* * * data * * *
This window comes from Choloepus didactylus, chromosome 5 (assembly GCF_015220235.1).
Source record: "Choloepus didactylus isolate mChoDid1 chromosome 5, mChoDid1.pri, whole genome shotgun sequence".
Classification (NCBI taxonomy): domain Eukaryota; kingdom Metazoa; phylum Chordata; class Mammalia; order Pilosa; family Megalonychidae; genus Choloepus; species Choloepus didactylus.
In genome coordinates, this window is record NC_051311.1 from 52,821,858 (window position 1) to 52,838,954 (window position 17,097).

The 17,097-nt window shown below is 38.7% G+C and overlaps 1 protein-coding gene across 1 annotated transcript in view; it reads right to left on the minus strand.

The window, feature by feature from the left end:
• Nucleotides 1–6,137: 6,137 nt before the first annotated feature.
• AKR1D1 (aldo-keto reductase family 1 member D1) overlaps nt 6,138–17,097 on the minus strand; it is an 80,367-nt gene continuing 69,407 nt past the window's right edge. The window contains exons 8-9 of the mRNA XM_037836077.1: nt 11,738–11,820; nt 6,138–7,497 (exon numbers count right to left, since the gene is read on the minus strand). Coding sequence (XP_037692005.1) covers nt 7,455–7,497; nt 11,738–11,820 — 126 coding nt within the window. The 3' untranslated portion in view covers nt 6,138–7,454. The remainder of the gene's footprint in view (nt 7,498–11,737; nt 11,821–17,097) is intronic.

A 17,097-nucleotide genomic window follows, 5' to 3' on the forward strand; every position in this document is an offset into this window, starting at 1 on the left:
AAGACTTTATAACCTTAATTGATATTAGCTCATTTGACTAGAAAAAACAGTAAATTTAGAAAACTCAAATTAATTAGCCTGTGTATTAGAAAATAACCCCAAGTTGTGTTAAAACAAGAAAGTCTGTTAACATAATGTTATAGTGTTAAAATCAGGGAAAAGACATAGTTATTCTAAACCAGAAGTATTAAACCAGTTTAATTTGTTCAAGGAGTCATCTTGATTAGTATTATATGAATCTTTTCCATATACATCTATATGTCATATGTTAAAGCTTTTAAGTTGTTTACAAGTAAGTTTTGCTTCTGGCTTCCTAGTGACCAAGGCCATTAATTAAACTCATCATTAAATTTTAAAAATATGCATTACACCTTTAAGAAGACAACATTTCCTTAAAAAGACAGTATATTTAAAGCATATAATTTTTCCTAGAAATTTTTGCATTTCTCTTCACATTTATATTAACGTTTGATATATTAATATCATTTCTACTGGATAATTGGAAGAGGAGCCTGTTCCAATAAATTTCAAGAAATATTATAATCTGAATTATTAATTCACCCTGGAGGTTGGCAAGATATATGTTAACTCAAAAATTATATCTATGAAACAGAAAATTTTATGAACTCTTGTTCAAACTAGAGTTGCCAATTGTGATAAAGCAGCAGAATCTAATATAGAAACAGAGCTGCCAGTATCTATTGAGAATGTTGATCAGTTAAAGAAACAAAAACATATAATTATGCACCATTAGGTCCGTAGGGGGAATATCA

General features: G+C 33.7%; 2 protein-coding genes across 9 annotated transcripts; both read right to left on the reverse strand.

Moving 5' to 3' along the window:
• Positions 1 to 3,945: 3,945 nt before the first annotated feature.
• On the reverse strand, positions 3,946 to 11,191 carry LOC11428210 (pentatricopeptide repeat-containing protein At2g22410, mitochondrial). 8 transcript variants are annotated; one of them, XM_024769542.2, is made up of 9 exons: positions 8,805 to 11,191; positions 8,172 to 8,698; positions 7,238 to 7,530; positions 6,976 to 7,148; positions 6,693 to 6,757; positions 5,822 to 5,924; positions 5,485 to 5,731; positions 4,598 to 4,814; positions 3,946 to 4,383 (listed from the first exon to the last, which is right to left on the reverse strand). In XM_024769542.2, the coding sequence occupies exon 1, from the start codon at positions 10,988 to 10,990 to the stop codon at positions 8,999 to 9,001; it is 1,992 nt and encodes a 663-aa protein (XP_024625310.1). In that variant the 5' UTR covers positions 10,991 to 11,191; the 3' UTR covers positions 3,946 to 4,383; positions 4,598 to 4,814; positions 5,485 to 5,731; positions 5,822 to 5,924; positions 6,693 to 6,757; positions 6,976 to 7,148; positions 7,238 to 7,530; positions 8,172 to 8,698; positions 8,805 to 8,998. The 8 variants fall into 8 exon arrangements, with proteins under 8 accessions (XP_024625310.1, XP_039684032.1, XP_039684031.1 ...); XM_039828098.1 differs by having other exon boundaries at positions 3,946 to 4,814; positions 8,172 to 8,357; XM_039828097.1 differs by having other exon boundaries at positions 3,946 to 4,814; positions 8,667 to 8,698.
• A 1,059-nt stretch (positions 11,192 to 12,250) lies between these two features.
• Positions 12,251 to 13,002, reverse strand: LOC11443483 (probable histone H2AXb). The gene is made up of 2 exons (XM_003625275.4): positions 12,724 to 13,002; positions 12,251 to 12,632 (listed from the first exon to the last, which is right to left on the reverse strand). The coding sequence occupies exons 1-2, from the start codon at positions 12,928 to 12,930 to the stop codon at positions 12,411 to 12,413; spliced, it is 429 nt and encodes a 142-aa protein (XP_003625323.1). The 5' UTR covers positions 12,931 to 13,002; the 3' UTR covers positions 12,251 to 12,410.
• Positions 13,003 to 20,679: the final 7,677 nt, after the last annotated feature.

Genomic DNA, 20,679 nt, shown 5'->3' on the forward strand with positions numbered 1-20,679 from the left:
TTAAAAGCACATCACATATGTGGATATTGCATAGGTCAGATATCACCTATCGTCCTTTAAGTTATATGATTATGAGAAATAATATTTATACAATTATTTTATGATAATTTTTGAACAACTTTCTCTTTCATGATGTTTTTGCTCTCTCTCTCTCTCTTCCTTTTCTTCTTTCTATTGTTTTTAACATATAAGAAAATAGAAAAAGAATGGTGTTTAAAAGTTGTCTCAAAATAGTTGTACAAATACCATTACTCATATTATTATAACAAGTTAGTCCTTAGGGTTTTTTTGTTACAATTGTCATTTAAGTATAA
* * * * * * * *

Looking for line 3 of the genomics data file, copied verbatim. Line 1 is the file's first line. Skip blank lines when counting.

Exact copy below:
Classification (NCBI taxonomy): domain Eukaryota; kingdom Metazoa; phylum Chordata; class Mammalia; order Pilosa; family Megalonychidae; genus Choloepus; species Choloepus didactylus.